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FBI to decide Glendale officer Matthew Schneider's fate in 'near future'

Posted at 3:01 PM, Dec 17, 2019
and last updated 2019-12-17 21:01:56-05

Federal criminal investigators will soon decide the fate of a Glendale police officer who kicked and tasered a handcuffed man in the groin, according to a newly-filed court motion.

On December 16th, attorneys for Matthew Schneider also told a judge that the court should assume the United States Department of Justice and the FBI will criminally charge the officer.


“The parties understand that the criminal investigation is still ongoing and it is anticipated that a charging determination will be made in the near future,” wrote Joseph Popolizio, one of Schneider’s attorneys. “Accordingly, for the purpose of this Motion, Officer Schneider’s counsel and the court should presume that Officer Schneider will face criminal charges arising out of the same underlying incident as this civil proceeding.”

Schneider’s attorneys filed the motion hoping to delay the officer’s December 20th deposition in a case brought by Johnny Wheatcroft.

The officer's deposition has been repeatedly rescheduled by Schneider's attorneys, court records show.

In July 2017, Schneider and other officers repeatedly tasered Wheatcroft, who was the passenger in a vehicle stopped for an alleged blinker violation.

In front of his two children, Wheatcroft was tasered nearly a dozen times. Schneider delivered the final tase to a handcuffed Wheatcroft by pulling down his shorts and stunning him in the testicles, according to body camera video and his lawsuit.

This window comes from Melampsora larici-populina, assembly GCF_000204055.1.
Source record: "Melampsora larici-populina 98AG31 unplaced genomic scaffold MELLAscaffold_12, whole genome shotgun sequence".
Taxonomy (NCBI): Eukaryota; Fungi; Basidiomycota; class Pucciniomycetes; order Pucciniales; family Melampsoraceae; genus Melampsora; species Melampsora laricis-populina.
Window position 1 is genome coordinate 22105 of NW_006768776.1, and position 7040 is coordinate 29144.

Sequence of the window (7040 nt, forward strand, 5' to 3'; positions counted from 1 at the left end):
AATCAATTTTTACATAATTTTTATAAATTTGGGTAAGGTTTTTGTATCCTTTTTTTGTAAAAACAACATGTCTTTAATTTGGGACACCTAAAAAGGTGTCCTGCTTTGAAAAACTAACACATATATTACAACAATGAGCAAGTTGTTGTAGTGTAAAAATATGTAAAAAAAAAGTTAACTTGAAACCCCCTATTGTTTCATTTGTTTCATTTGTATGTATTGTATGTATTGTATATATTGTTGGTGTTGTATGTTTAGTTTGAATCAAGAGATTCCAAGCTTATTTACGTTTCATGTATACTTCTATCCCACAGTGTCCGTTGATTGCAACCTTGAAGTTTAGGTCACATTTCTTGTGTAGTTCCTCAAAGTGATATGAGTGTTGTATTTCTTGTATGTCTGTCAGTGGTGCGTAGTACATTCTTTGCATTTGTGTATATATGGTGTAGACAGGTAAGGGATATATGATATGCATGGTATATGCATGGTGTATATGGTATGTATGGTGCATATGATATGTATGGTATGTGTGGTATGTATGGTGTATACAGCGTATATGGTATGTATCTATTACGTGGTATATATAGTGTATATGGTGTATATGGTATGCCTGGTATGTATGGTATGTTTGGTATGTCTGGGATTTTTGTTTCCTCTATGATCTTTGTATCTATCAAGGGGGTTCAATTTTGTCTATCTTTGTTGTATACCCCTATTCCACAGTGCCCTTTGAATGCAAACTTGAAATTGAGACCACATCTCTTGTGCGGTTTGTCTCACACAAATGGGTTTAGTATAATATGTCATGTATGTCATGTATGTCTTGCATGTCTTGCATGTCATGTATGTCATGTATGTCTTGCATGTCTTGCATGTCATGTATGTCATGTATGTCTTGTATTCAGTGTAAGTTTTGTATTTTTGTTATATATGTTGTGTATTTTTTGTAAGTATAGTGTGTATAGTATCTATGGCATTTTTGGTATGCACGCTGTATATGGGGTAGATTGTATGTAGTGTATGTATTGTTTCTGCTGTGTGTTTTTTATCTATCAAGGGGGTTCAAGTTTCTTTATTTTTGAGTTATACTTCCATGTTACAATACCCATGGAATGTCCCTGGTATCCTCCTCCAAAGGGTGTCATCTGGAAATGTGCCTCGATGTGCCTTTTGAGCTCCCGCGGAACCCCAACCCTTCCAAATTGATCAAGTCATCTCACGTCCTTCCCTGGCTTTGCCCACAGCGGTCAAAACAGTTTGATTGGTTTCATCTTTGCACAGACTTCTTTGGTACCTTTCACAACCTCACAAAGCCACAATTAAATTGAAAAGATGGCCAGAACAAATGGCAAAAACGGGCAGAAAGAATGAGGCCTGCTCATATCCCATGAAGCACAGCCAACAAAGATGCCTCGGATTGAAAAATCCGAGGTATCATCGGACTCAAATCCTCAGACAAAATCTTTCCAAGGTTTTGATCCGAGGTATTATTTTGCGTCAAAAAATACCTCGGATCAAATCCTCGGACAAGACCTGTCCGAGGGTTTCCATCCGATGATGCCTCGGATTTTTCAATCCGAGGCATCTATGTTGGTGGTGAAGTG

Surveillance video obtained by ABC15 also showed that Schneider likely lied about witnessing the alleged blinker violation, experts said.

The FBI launched a criminal investigation the business day after ABC15 publicly revealed video of Wheatcroft’s stop, internal emails show.

Multiple independent law enforcement experts, who reviewed the incident, said Schneider’s conduct was unlawful and one of the most cruel and troubling cases of police misconduct they’ve ever seen.

But after an internal investigation, Glendale suspended Schneider for three days.

The officer, who is one of Glendale’s top arrest leaders, has been suspended or disciplined by the city at least six times, according to his personnel file.

The issues range from excessive force in the Wheatcroft incident to persistent workplace harassment against a female officer in his unit.

Contact ABC15 Investigator Dave Biscobing at